Tuesday, January 08, 2008

Hong Kong Toy Fair Day 2

Hello Kitty Rings in the Year of the Rat--And Bring Good Luck to the
Toy Industry

It might seem a bit incongruous for a cat to be preparing to celebrate the Year of the Rat, but here she is. Hello Kitty is everywhere in Hong Kong, from stand-alone Sanrio boutiques to boutiques in one of the main department stores, Sogo, to every street vendor. Hello Kitty is very popular here. I resisted buying a piece of Hello Kitty luggage, thinking that the embarrassment of toting it around might be offset by the ease with which it could be spotted on a luggage carousel. In the end, I opted not to get that, but Hello Kitty is featured on all kinds of goods for the New Year. Not only is the character considered cute, but it's also good luck.

And good luck is what the toy industry is going to need this year. Bottom line: Sure, there will be plenty of good toys, but they're going to cost more. According to representatives of toy companies, many factories have been holding down their prices but changes in Chinese labor laws and steadily increasing costs, as well as increased prices for raw materials mean that prices are inevitably going to rise. No one quite knows how much, and it will naturally vary by the product, but it's the talk of the show.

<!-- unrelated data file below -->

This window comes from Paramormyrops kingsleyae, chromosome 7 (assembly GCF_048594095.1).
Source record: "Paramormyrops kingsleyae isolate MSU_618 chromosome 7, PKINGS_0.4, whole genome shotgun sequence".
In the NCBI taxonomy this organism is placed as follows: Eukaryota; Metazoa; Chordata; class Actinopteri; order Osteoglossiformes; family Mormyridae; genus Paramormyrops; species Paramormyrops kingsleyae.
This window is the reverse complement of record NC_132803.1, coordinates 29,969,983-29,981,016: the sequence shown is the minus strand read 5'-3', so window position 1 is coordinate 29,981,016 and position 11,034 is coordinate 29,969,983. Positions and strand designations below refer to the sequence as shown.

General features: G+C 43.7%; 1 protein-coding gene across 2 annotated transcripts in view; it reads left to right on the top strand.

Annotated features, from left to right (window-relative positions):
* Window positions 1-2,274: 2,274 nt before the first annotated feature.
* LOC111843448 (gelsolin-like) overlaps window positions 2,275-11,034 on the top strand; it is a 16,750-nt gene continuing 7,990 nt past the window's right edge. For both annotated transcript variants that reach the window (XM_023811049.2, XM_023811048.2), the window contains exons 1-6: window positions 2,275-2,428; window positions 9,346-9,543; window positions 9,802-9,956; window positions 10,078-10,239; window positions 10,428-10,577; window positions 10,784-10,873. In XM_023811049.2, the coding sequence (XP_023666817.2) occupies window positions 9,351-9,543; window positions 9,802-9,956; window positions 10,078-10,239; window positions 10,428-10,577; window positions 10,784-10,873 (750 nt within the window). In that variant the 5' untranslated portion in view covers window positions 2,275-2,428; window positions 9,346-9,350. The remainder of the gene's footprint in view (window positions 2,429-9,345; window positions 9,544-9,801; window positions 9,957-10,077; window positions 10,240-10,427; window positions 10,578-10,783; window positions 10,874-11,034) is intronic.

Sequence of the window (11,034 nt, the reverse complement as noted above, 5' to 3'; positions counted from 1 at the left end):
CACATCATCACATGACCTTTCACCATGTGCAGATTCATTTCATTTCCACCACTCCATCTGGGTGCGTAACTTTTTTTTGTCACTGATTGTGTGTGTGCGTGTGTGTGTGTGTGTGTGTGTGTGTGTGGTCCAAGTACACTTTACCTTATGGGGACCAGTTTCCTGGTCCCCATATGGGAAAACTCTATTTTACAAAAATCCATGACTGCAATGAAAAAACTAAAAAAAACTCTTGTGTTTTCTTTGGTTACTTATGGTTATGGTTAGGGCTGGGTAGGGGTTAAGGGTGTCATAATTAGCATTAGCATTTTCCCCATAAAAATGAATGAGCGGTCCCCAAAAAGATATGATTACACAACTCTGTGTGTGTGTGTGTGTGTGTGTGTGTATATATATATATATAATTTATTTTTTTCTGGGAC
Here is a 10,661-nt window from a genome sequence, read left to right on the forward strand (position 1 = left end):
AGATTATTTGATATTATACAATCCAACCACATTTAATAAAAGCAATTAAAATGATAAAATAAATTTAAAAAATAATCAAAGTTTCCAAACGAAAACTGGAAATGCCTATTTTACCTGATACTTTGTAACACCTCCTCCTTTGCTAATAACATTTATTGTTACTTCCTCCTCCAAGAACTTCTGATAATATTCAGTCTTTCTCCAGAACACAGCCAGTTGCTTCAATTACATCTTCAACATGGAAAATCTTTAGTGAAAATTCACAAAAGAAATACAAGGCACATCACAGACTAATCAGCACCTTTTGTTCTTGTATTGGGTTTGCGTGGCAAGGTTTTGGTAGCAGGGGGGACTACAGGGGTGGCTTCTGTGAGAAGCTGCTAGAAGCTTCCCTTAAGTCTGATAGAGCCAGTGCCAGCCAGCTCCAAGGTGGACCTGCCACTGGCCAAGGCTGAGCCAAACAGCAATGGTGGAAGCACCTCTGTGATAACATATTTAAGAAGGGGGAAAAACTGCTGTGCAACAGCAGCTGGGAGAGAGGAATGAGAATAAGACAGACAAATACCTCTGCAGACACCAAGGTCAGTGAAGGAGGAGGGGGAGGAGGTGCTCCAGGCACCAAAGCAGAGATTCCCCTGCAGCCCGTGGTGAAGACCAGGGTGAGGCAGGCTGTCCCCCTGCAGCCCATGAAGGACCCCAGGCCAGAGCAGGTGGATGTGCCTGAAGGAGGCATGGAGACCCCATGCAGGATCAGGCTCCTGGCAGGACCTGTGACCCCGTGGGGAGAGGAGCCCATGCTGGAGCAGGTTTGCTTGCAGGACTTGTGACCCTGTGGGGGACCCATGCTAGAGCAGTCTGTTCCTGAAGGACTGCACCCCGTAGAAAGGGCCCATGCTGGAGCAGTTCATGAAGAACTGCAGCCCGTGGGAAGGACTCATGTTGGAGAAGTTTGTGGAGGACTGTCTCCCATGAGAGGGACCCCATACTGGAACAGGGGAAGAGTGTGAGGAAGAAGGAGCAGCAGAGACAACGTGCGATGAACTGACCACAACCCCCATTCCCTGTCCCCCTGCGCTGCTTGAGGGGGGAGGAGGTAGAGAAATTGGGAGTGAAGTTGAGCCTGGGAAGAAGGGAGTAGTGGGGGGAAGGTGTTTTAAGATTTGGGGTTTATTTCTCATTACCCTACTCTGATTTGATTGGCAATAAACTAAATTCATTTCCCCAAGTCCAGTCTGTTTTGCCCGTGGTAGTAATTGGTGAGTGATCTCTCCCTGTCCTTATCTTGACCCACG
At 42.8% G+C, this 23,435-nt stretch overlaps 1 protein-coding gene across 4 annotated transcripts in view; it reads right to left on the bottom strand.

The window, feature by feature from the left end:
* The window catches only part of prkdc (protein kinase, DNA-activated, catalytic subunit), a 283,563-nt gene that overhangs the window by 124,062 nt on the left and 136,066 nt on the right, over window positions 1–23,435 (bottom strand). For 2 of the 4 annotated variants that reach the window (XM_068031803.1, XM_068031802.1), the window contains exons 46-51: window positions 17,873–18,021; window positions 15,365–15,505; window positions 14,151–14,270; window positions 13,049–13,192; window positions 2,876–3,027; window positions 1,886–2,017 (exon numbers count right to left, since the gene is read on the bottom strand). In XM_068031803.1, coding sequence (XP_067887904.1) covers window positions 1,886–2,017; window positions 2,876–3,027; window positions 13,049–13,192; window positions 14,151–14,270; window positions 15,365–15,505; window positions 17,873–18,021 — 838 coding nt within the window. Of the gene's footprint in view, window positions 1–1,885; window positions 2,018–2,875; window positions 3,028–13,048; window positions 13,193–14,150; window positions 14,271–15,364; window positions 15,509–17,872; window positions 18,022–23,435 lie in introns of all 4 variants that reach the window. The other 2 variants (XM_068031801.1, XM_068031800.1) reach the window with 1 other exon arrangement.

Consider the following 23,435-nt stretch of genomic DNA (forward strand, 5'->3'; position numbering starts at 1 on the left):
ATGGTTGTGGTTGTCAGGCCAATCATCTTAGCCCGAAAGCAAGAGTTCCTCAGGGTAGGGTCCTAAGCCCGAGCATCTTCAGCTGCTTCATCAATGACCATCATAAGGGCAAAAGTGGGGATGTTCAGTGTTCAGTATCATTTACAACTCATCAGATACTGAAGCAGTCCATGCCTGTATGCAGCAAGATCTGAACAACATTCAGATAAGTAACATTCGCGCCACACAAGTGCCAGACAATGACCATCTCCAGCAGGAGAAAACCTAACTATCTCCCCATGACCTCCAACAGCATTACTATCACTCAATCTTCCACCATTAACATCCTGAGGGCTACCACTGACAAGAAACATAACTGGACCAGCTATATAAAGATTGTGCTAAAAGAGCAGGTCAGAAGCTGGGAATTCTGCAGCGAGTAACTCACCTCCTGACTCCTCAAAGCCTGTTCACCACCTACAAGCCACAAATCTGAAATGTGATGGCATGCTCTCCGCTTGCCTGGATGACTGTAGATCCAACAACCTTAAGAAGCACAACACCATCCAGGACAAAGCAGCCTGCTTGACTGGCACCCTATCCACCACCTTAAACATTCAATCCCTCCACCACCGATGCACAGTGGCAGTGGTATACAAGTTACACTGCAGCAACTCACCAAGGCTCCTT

The other major issue that's being talked about is product safety. Of course, there are remaining concerns about this critical issue, and both China and Hong Kong have committed huge resources both to ensuring that the problems of last year are solved and that there is more attention to the safety and quality of toys coming out of the
region. Big signs throughout the city under a program called "Toys to Trust," highlight the regions five decades of making excellent products. And lest you wonder, even with increased testing, that's not what's costing the price increases. Increased testing, depending on the toy, will cost about a penny per piece, according to some
executives here.

The big issue is that we really need a global standard for safety. With every country having different standards and even different retailers have different standards, testing is not as efficient as it might be. The resulting chaos doesn't necessarily result in safer toys. But there is good news coming: The International Council of Toy
Industries is getting close to setting that global standard--and to getting manufacturers and retailers to agree to it. That would mean that kids all around the world would get the highest level of protection.

Now, we need to get our government involved. You can help. Go to https://forms.house.gov/wyr/welcome.shtml and write to your representative. Let him or her know that they can do something meaningful to protect kids and ensure that toys meet the highest standard in the world. You can also educate yourself by going to http://www.toy-icti.org and learn about all the work that's being done to make sure that toys are safe and toy manufacturing adheres to the highest ethical standards in the world.

Tomorrow, we'll look at some of the toys!

- C. Byrne